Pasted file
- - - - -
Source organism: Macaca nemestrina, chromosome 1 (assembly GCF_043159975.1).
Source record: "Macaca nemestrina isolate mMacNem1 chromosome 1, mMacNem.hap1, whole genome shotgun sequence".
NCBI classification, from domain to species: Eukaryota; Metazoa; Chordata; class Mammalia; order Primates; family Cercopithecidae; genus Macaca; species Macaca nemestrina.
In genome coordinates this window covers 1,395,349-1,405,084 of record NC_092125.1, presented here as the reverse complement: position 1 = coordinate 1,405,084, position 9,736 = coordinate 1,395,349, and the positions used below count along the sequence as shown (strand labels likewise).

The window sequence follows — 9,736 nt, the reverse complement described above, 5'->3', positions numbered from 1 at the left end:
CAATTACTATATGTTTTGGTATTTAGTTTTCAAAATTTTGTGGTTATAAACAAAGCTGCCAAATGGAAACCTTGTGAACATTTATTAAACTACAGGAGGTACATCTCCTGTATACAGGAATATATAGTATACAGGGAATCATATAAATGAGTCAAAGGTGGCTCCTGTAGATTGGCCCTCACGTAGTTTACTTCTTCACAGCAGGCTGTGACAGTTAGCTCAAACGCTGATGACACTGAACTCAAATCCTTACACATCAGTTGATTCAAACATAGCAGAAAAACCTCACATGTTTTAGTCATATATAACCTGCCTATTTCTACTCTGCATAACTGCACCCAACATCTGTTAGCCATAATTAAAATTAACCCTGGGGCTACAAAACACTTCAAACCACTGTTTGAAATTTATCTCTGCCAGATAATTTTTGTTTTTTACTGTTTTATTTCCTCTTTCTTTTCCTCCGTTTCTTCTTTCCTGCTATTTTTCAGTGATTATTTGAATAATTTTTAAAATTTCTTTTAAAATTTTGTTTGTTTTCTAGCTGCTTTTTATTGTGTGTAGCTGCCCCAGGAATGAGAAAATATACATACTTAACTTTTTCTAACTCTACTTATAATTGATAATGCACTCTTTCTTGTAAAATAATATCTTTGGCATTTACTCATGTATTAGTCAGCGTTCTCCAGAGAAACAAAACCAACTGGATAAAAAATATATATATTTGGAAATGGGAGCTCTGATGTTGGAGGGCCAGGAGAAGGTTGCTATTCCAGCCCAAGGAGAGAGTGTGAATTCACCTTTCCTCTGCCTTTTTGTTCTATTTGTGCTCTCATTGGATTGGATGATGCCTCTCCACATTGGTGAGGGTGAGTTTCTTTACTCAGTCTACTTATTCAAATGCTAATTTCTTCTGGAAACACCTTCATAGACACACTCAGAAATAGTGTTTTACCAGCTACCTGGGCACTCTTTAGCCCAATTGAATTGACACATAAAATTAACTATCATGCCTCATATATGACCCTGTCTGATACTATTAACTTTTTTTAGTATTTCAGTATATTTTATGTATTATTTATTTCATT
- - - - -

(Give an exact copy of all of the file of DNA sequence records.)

Source organism: Macaca nemestrina, chromosome 1 (assembly GCF_043159975.1).
Source record: "Macaca nemestrina isolate mMacNem1 chromosome 1, mMacNem.hap1, whole genome shotgun sequence".
NCBI classification, from domain to species: Eukaryota; Metazoa; Chordata; class Mammalia; order Primates; family Cercopithecidae; genus Macaca; species Macaca nemestrina.
In genome coordinates this window covers 1,395,349-1,405,084 of record NC_092125.1, presented here as the reverse complement: position 1 = coordinate 1,405,084, position 9,736 = coordinate 1,395,349, and the positions used below count along the sequence as shown (strand labels likewise).

The window sequence follows — 9,736 nt, the reverse complement described above, 5'->3', positions numbered from 1 at the left end:
CAATTACTATATGTTTTGGTATTTAGTTTTCAAAATTTTGTGGTTATAAACAAAGCTGCCAAATGGAAACCTTGTGAACATTTATTAAACTACAGGAGGTACATCTCCTGTATACAGGAATATATAGTATACAGGGAATCATATAAATGAGTCAAAGGTGGCTCCTGTAGATTGGCCCTCACGTAGTTTACTTCTTCACAGCAGGCTGTGACAGTTAGCTCAAACGCTGATGACACTGAACTCAAATCCTTACACATCAGTTGATTCAAACATAGCAGAAAAACCTCACATGTTTTAGTCATATATAACCTGCCTATTTCTACTCTGCATAACTGCACCCAACATCTGTTAGCCATAATTAAAATTAACCCTGGGGCTACAAAACACTTCAAACCACTGTTTGAAATTTATCTCTGCCAGATAATTTTTGTTTTTTACTGTTTTATTTCCTCTTTCTTTTCCTCCGTTTCTTCTTTCCTGCTATTTTTCAGTGATTATTTGAATAATTTTTAAAATTTCTTTTAAAATTTTGTTTGTTTTCTAGCTGCTTTTTATTGTGTGTAGCTGCCCCAGGAATGAGAAAATATACATACTTAACTTTTTCTAACTCTACTTATAATTGATAATGCACTCTTTCTTGTAAAATAATATCTTTGGCATTTACTCATGTATTAGTCAGCGTTCTCCAGAGAAACAAAACCAACTGGATAAAAAATATATATATTTGGAAATGGGAGCTCTGATGTTGGAGGGCCAGGAGAAGGTTGCTATTCCAGCCCAAGGAGAGAGTGTGAATTCACCTTTCCTCTGCCTTTTTGTTCTATTTGTGCTCTCATTGGATTGGATGATGCCTCTCCACATTGGTGAGGGTGAGTTTCTTTACTCAGTCTACTTATTCAAATGCTAATTTCTTCTGGAAACACCTTCATAGACACACTCAGAAATAGTGTTTTACCAGCTACCTGGGCACTCTTTAGCCCAATTGAATTGACACATAAAATTAACTATCATGCCTCATATATGACCCTGTCTGATACTATTAACTTTTTTTAGTATTTCAGTATATTTTATGTATTATTTATTTCATT